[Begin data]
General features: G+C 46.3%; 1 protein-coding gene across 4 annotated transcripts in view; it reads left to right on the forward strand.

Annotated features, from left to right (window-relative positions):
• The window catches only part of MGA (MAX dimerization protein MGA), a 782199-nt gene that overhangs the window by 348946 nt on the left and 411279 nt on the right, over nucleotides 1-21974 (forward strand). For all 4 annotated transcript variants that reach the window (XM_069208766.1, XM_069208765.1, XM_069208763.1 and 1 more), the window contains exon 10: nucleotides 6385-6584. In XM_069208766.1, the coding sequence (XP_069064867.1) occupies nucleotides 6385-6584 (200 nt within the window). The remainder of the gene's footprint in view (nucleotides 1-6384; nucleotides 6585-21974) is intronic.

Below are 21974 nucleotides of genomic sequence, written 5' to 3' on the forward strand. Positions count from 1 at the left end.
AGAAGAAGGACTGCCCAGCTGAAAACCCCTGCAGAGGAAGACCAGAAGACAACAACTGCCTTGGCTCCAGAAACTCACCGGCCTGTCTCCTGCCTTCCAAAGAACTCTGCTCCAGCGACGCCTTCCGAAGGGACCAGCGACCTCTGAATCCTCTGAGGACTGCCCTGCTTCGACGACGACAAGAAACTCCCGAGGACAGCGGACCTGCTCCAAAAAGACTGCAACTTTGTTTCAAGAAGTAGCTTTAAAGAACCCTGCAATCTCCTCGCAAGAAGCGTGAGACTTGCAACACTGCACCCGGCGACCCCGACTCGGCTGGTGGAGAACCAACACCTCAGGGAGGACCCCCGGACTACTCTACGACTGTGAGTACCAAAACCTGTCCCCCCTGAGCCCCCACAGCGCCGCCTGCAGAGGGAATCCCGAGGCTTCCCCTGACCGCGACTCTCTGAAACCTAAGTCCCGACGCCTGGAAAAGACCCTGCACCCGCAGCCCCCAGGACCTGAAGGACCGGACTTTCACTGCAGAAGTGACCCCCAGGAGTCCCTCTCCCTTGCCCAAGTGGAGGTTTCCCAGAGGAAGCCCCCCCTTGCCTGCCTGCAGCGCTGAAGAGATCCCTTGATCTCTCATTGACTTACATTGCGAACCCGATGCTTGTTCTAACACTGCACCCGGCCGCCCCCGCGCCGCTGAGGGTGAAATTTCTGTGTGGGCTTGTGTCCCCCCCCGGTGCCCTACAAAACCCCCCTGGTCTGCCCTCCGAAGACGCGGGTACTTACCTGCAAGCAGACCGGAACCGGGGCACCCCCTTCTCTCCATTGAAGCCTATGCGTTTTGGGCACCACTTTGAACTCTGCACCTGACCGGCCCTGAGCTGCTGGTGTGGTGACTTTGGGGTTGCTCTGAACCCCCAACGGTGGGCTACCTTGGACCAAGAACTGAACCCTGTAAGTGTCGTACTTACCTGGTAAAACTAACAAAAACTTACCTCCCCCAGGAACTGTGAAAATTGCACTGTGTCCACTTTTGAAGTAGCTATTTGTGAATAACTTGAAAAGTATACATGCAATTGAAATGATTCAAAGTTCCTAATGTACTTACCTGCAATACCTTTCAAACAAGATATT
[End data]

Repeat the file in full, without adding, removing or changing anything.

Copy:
General features: G+C 46.3%; 1 protein-coding gene across 4 annotated transcripts in view; it reads left to right on the forward strand.

Annotated features, from left to right (window-relative positions):
• The window catches only part of MGA (MAX dimerization protein MGA), a 782199-nt gene that overhangs the window by 348946 nt on the left and 411279 nt on the right, over nucleotides 1-21974 (forward strand). For all 4 annotated transcript variants that reach the window (XM_069208766.1, XM_069208765.1, XM_069208763.1 and 1 more), the window contains exon 10: nucleotides 6385-6584. In XM_069208766.1, the coding sequence (XP_069064867.1) occupies nucleotides 6385-6584 (200 nt within the window). The remainder of the gene's footprint in view (nucleotides 1-6384; nucleotides 6585-21974) is intronic.

Below are 21974 nucleotides of genomic sequence, written 5' to 3' on the forward strand. Positions count from 1 at the left end.
AGAAGAAGGACTGCCCAGCTGAAAACCCCTGCAGAGGAAGACCAGAAGACAACAACTGCCTTGGCTCCAGAAACTCACCGGCCTGTCTCCTGCCTTCCAAAGAACTCTGCTCCAGCGACGCCTTCCGAAGGGACCAGCGACCTCTGAATCCTCTGAGGACTGCCCTGCTTCGACGACGACAAGAAACTCCCGAGGACAGCGGACCTGCTCCAAAAAGACTGCAACTTTGTTTCAAGAAGTAGCTTTAAAGAACCCTGCAATCTCCTCGCAAGAAGCGTGAGACTTGCAACACTGCACCCGGCGACCCCGACTCGGCTGGTGGAGAACCAACACCTCAGGGAGGACCCCCGGACTACTCTACGACTGTGAGTACCAAAACCTGTCCCCCCTGAGCCCCCACAGCGCCGCCTGCAGAGGGAATCCCGAGGCTTCCCCTGACCGCGACTCTCTGAAACCTAAGTCCCGACGCCTGGAAAAGACCCTGCACCCGCAGCCCCCAGGACCTGAAGGACCGGACTTTCACTGCAGAAGTGACCCCCAGGAGTCCCTCTCCCTTGCCCAAGTGGAGGTTTCCCAGAGGAAGCCCCCCCTTGCCTGCCTGCAGCGCTGAAGAGATCCCTTGATCTCTCATTGACTTACATTGCGAACCCGATGCTTGTTCTAACACTGCACCCGGCCGCCCCCGCGCCGCTGAGGGTGAAATTTCTGTGTGGGCTTGTGTCCCCCCCCGGTGCCCTACAAAACCCCCCTGGTCTGCCCTCCGAAGACGCGGGTACTTACCTGCAAGCAGACCGGAACCGGGGCACCCCCTTCTCTCCATTGAAGCCTATGCGTTTTGGGCACCACTTTGAACTCTGCACCTGACCGGCCCTGAGCTGCTGGTGTGGTGACTTTGGGGTTGCTCTGAACCCCCAACGGTGGGCTACCTTGGACCAAGAACTGAACCCTGTAAGTGTCGTACTTACCTGGTAAAACTAACAAAAACTTACCTCCCCCAGGAACTGTGAAAATTGCACTGTGTCCACTTTTGAAGTAGCTATTTGTGAATAACTTGAAAAGTATACATGCAATTGAAATGATTCAAAGTTCCTAATGTACTTACCTGCAATACCTTTCAAACAAGATATT